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Samantha Klanac Campanile and Joseph Watson in Nicolo Fonte's "Where We Left Off." Rosalie O'Connor, Courtesy Aspen Santa Fe Ballet

In the final moments of Jiří Kylián's strenuous Return to a Strange Land, Samantha Klanac Campanile made sure her exhaustion didn't stop her from savoring the moment. She looked around The Joyce Theater as the lights began to dim and soaked up her last scheduled appearance there.

"I took a mental picture because I thought, I'm never going to do this again," she said. In September of 2016, after over 14 years with Aspen Santa Fe Ballet, Campanile retired. She and her husband moved back to Buffalo, New York, where they both grew up and first dated in high school. She settled into a new life as a fitness instructor and gave birth to daughter Anja in July 2017.

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Ballet Careers
Spigner in company class while on tour in New York City. "Culturally, how the dancers here think and work is very different from the West. You learn to respect that and take a little bit for yourself." —Jonathan Spigner

Photos by Kyle Froman for Pointe

As Hong Kong Ballet corps member Xia Jun rehearses his solo from Krzysztof Pastor's In Light and Shadow, a distinct Eastern flavor of movement exudes from the suppleness of his port de bras and the articulation of his à la seconde extension. The ballet master calls out corrections in Mandarin, and Swedish-born artistic director Madeleine Onne offers critiques in English.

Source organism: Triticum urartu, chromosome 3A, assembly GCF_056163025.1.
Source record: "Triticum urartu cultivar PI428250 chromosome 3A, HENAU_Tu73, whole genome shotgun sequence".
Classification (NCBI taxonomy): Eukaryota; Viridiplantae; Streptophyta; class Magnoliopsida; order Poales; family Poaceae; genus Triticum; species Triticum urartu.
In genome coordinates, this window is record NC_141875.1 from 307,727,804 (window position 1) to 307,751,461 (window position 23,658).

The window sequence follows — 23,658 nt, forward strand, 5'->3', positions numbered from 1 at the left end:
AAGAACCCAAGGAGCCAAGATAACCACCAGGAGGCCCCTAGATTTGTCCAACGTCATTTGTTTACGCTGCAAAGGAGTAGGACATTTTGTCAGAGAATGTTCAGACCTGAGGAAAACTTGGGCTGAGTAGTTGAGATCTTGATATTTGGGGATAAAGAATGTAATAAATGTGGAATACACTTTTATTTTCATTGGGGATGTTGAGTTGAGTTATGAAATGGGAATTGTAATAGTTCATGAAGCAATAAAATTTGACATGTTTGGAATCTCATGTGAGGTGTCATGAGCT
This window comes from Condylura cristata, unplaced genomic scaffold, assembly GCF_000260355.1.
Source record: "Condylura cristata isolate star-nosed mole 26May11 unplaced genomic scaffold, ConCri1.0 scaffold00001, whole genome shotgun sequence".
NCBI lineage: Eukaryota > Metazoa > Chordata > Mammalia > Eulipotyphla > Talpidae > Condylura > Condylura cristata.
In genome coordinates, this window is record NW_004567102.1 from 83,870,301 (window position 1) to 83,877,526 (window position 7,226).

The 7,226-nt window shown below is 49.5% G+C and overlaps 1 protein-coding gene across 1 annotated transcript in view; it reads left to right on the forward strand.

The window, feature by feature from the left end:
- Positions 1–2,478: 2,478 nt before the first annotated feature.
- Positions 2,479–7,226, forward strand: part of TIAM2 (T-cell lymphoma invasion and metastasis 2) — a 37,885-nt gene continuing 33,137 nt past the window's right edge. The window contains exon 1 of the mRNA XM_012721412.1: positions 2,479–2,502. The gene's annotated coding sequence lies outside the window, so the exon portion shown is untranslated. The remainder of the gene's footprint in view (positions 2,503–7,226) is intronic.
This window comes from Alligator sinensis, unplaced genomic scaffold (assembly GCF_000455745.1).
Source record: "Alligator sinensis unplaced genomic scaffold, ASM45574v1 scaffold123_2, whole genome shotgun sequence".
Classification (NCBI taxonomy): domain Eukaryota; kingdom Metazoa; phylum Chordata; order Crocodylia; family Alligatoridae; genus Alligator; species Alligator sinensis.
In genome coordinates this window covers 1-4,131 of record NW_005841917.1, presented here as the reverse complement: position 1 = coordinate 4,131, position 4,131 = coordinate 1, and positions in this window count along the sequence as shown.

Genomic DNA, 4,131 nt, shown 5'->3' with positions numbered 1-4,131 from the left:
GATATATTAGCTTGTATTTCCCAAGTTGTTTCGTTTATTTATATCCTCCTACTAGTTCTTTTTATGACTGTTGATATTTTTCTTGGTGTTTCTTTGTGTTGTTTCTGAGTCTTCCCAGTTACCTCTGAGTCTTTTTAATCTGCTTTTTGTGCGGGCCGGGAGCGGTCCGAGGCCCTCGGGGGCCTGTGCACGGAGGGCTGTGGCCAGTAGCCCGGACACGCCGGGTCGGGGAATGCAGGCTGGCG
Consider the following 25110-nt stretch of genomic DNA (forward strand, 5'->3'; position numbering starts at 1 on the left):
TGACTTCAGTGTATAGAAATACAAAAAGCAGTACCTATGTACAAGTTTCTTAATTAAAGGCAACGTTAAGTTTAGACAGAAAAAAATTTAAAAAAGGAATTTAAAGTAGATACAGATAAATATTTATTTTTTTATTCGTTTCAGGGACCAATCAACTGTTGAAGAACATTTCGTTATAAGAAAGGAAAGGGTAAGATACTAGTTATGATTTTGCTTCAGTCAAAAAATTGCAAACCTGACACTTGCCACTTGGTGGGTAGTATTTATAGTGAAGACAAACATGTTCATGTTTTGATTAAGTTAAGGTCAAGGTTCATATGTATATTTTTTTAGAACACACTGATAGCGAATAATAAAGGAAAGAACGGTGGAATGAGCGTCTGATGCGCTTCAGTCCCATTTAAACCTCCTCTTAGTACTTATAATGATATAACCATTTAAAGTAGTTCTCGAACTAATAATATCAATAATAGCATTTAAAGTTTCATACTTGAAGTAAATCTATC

The company, just hours away from its March debut at The Joyce Theater in New York City, is a reflection of the international diversity found in the cosmopolitan city of Hong Kong. In addition to full-length classical ballets, Onne—who was the artistic director of the Royal Swedish Ballet prior to heading Hong Kong Ballet—has brought in more Balanchine repertoire and contemporary works from Europe, as well as new commissions by Chinese choreographers. From its repertoire to its roster, Hong Kong Ballet is a mix of East and West. “The majority of the company is Chinese," says Onne, “but I like to spice it up with Western dancers, too."

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News
Katherine Wells and Ben Needham Wood, of Amy Seiwert's Imagery. Photo by David DeSilva, Courtesy Seiwert.

Emery LeCrone, a prolific New York City–based freelance choreographer, and Amy Seiwert's Imagery, directed by San Francisco–based Amy Seiwert, will both have their Joyce Theater debuts in August as part of its Ballet Festival.

In 2013, the Joyce ended its summer season with an eclectic festival featuring chamber companies and dancers' projects. The program, which traditionally favors the small, new and inventive, returns this summer.

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